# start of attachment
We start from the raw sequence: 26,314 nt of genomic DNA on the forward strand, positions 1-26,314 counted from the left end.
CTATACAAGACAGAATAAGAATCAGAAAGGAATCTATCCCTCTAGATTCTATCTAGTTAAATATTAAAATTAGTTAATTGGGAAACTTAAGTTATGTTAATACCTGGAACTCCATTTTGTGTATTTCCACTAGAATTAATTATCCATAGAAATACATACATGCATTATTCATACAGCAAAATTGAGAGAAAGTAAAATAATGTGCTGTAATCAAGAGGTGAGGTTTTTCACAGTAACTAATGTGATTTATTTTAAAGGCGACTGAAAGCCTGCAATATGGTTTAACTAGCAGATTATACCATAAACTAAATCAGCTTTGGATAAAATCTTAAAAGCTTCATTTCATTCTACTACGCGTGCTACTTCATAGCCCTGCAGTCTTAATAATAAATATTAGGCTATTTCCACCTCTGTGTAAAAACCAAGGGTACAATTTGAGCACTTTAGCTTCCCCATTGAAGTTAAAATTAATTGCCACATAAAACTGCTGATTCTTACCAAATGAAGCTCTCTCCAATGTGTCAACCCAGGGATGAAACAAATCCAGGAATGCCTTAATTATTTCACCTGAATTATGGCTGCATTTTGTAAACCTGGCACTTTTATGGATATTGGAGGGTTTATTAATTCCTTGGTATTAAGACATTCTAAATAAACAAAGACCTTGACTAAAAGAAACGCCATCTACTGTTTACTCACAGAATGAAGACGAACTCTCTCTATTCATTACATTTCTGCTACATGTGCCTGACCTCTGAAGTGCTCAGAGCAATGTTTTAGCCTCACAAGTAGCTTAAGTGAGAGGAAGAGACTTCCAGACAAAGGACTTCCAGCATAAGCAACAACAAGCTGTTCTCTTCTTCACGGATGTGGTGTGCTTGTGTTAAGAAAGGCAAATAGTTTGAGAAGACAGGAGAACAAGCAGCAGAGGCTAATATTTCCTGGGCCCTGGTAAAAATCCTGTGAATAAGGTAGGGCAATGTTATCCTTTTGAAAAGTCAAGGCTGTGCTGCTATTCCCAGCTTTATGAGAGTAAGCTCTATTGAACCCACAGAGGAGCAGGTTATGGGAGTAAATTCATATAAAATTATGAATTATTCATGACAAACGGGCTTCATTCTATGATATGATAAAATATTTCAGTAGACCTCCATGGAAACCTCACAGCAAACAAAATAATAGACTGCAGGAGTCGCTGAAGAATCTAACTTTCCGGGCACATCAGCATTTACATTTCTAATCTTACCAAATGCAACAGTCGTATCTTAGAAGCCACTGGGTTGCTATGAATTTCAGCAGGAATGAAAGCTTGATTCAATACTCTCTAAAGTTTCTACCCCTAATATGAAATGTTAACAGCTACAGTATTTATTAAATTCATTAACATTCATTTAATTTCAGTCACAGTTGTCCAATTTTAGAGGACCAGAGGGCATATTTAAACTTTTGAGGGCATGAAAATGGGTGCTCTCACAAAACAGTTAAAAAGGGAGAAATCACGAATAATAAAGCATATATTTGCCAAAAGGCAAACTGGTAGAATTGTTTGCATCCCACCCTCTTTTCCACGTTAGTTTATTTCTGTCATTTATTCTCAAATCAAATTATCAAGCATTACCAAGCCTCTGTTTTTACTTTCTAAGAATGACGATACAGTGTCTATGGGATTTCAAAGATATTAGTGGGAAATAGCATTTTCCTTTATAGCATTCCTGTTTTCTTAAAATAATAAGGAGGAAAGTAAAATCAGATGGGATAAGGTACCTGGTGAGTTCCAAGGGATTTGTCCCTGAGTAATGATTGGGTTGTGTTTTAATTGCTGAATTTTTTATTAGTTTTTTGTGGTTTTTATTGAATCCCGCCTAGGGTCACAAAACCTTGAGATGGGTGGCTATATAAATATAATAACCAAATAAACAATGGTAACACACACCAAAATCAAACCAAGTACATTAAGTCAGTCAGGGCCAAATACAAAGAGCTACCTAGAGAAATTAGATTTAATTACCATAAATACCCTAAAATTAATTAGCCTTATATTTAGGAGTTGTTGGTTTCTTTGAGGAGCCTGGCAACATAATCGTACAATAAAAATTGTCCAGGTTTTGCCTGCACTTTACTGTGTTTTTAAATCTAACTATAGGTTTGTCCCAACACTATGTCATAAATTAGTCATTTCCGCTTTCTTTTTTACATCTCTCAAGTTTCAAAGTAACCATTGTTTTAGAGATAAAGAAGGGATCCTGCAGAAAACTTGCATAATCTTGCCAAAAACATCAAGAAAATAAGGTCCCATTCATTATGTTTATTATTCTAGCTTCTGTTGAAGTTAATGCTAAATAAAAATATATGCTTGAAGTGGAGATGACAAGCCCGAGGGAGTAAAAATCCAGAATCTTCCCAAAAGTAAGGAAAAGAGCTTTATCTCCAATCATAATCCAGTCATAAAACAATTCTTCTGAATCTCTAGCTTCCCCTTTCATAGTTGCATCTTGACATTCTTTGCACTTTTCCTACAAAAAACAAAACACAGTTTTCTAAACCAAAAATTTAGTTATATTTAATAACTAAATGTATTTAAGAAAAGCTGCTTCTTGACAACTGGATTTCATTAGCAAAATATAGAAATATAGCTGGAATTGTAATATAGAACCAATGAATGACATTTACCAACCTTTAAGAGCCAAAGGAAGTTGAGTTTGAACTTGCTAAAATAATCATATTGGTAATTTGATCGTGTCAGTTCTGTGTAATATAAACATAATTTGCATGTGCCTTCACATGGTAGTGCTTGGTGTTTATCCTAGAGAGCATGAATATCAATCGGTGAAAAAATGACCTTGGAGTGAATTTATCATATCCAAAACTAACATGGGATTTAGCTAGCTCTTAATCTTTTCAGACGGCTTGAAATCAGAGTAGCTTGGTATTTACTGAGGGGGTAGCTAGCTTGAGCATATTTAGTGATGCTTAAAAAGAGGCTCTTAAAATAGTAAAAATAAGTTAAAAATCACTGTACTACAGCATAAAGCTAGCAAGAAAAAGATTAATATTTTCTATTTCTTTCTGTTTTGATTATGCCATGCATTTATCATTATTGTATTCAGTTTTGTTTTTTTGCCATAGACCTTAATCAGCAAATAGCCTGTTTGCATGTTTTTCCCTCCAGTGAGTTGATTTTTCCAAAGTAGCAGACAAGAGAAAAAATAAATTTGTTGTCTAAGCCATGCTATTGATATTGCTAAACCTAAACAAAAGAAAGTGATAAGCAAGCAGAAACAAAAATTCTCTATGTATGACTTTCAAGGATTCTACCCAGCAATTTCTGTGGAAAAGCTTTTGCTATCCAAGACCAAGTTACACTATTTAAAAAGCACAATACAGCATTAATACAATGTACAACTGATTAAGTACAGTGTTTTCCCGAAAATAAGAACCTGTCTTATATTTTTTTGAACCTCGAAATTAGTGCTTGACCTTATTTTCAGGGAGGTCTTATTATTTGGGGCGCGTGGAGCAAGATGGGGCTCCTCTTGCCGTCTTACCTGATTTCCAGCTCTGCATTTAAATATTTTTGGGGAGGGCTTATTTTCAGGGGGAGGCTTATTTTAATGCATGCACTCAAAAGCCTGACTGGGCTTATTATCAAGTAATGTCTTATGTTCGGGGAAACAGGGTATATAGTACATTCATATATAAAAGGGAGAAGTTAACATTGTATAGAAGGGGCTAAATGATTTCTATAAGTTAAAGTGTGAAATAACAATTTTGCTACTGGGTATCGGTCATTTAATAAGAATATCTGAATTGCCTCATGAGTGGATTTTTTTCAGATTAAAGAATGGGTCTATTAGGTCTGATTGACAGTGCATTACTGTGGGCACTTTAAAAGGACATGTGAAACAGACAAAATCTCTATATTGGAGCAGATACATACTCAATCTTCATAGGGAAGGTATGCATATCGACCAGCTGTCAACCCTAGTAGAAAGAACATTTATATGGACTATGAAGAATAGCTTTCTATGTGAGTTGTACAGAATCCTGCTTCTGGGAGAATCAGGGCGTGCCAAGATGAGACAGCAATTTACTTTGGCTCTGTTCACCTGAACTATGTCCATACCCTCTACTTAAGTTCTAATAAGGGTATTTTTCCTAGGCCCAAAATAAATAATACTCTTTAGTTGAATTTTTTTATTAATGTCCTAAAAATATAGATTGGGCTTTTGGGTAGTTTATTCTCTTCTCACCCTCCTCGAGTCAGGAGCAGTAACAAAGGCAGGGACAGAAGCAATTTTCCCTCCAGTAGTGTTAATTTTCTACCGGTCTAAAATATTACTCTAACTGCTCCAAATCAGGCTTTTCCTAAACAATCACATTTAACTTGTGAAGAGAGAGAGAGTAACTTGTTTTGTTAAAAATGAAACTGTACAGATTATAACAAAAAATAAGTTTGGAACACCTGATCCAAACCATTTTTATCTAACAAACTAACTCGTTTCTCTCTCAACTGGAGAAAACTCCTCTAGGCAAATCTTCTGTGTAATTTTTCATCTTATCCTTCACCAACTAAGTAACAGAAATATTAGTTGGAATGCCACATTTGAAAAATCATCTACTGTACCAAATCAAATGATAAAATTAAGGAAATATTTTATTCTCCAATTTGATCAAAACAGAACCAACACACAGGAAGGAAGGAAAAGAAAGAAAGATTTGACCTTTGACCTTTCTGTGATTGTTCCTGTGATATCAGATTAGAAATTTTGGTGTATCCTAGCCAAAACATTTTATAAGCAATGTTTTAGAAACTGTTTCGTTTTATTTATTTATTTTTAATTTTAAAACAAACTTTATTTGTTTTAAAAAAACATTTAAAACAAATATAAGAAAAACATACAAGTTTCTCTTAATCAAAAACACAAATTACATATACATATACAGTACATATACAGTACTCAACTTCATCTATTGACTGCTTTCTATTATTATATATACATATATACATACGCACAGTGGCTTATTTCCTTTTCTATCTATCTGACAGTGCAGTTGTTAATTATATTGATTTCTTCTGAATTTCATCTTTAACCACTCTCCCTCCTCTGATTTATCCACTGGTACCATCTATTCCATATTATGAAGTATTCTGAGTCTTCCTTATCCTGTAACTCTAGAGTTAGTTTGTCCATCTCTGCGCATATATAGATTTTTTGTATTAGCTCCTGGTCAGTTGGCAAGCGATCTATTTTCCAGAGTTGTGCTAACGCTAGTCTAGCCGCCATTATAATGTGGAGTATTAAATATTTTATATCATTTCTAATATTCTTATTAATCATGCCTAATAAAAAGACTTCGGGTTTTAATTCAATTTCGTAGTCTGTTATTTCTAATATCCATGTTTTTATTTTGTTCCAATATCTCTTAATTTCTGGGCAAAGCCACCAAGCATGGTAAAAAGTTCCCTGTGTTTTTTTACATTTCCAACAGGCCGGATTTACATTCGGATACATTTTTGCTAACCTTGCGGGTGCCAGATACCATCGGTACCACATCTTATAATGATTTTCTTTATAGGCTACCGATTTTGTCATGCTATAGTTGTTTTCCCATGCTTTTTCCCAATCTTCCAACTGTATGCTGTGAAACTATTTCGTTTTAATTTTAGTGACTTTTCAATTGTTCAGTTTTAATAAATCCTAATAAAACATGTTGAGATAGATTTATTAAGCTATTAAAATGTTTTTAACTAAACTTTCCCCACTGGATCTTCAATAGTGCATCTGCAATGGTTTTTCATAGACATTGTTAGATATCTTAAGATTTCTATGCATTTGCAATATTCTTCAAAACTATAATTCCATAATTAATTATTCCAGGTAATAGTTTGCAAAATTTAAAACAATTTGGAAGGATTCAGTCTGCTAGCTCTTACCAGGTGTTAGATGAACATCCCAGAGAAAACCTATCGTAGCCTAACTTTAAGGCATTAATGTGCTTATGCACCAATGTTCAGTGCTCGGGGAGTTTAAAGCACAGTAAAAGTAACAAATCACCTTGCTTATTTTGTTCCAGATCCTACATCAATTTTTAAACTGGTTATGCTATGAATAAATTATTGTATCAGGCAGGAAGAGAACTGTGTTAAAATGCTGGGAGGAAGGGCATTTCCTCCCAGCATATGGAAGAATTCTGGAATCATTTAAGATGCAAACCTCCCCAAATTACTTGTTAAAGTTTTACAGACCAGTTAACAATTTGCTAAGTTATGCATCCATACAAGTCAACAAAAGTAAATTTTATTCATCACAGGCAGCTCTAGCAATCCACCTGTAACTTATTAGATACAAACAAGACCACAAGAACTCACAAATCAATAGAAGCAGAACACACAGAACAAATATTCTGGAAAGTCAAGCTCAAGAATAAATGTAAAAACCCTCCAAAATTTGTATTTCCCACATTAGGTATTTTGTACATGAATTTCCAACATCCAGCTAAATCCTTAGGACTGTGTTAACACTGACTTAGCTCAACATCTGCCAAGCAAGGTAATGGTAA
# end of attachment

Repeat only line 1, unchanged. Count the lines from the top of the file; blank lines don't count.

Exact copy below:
We start from the raw sequence: 26,314 nt of genomic DNA on the forward strand, positions 1-26,314 counted from the left end.